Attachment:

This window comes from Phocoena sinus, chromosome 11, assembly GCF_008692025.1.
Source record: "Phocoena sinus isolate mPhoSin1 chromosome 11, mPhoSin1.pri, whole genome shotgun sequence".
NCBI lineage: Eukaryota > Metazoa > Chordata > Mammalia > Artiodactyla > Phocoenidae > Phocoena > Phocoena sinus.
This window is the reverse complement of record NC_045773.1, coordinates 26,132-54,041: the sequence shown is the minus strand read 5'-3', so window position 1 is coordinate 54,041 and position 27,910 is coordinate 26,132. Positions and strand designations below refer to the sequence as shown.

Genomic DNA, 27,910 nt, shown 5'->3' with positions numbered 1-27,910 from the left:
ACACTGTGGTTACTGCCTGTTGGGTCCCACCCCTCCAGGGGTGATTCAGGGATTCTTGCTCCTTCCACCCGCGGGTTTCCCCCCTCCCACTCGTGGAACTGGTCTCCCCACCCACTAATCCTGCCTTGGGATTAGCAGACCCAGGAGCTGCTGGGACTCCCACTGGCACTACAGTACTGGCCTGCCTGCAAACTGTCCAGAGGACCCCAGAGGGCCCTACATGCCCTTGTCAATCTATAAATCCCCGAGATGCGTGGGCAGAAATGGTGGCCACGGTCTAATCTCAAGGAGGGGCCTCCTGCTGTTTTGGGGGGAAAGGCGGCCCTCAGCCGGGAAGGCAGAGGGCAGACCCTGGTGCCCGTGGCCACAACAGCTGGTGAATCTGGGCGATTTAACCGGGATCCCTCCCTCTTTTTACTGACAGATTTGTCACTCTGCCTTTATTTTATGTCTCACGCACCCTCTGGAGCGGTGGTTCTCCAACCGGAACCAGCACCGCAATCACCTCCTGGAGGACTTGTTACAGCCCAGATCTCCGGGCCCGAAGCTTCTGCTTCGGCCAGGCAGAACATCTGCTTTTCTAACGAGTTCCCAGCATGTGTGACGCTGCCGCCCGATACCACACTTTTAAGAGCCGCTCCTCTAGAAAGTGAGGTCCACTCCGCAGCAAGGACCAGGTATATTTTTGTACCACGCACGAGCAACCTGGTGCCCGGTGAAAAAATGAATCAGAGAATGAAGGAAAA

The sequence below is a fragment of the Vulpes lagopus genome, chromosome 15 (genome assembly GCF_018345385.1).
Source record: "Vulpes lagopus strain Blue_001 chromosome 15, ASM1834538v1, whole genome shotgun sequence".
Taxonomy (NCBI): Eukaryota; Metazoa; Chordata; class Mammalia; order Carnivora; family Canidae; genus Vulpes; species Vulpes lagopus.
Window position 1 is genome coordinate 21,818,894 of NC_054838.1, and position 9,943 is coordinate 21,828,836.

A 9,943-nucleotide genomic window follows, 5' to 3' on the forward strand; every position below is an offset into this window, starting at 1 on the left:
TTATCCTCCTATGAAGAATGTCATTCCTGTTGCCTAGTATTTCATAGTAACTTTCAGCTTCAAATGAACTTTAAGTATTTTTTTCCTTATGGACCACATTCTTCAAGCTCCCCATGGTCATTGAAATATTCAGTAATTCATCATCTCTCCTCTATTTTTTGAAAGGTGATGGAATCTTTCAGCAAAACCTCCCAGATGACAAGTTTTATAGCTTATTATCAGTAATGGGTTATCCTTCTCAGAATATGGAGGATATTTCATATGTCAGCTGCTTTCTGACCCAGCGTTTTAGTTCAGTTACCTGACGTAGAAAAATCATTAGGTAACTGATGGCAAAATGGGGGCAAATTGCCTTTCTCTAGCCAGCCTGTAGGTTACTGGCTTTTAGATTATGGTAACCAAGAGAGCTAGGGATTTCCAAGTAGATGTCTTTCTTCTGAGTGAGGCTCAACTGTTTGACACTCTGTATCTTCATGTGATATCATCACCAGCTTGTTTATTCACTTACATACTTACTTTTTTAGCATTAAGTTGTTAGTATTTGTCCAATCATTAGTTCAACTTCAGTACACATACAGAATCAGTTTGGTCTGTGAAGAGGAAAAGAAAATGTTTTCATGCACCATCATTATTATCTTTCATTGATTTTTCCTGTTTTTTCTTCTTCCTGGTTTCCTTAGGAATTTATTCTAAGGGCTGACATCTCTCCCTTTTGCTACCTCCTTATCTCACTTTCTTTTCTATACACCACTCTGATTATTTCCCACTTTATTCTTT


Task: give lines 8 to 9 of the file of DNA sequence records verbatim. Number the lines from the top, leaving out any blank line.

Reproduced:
Source record: "Vulpes lagopus strain Blue_001 chromosome 15, ASM1834538v1, whole genome shotgun sequence".
Taxonomy (NCBI): Eukaryota; Metazoa; Chordata; class Mammalia; order Carnivora; family Canidae; genus Vulpes; species Vulpes lagopus.